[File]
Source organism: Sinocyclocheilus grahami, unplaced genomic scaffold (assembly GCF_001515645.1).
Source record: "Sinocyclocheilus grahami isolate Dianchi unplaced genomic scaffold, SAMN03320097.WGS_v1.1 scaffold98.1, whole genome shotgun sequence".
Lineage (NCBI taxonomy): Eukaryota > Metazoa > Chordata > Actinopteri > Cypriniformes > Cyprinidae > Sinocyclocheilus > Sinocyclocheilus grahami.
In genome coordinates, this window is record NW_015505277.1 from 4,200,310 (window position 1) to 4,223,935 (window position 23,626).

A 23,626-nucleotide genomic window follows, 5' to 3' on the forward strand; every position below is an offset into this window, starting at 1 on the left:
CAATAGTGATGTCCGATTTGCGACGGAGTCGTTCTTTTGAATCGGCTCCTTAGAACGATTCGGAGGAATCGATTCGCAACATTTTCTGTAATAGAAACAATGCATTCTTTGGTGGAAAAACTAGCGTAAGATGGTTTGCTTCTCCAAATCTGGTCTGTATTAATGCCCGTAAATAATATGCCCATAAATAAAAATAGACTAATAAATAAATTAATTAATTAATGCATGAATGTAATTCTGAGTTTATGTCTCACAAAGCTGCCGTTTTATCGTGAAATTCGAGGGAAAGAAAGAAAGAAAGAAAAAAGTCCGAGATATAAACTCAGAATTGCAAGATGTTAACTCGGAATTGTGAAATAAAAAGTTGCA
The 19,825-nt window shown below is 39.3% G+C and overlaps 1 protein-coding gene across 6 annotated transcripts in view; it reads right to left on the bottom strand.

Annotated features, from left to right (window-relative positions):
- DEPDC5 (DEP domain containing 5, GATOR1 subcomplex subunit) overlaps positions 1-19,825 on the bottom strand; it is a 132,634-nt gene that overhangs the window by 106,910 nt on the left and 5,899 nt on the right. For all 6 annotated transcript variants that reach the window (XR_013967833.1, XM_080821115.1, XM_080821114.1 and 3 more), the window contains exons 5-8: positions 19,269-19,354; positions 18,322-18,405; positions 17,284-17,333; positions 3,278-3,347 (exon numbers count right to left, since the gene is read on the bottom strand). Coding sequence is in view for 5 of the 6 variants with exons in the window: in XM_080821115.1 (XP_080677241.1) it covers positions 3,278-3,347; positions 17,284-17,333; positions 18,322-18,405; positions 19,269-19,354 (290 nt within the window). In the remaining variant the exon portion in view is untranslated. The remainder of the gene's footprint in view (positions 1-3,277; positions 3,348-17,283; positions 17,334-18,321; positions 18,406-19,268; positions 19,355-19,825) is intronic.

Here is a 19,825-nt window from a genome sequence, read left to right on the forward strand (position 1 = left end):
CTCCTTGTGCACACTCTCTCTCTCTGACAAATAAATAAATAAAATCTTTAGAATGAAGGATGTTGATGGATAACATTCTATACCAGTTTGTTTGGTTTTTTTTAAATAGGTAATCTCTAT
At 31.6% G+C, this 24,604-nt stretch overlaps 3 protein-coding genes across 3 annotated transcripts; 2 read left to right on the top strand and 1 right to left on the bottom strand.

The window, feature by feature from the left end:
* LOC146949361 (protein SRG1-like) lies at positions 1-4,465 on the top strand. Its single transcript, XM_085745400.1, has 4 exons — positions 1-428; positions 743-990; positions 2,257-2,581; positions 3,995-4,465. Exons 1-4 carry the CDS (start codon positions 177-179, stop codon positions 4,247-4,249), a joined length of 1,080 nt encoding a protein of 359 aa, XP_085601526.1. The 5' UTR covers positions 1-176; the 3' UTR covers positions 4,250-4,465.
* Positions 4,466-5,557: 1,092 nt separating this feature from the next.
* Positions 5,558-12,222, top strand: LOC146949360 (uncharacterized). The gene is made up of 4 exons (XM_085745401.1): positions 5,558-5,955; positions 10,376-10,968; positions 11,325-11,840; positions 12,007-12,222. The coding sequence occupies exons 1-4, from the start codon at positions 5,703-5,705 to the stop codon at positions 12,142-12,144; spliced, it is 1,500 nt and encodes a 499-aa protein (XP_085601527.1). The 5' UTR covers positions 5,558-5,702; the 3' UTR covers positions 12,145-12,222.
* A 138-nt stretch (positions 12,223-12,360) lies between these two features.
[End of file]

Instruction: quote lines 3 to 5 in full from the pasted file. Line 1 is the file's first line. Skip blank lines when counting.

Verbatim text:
Lineage (NCBI taxonomy): Eukaryota > Metazoa > Chordata > Actinopteri > Cypriniformes > Cyprinidae > Sinocyclocheilus > Sinocyclocheilus grahami.
In genome coordinates, this window is record NW_015505277.1 from 4,200,310 (window position 1) to 4,223,935 (window position 23,626).

A 23,626-nucleotide genomic window follows, 5' to 3' on the forward strand; every position below is an offset into this window, starting at 1 on the left: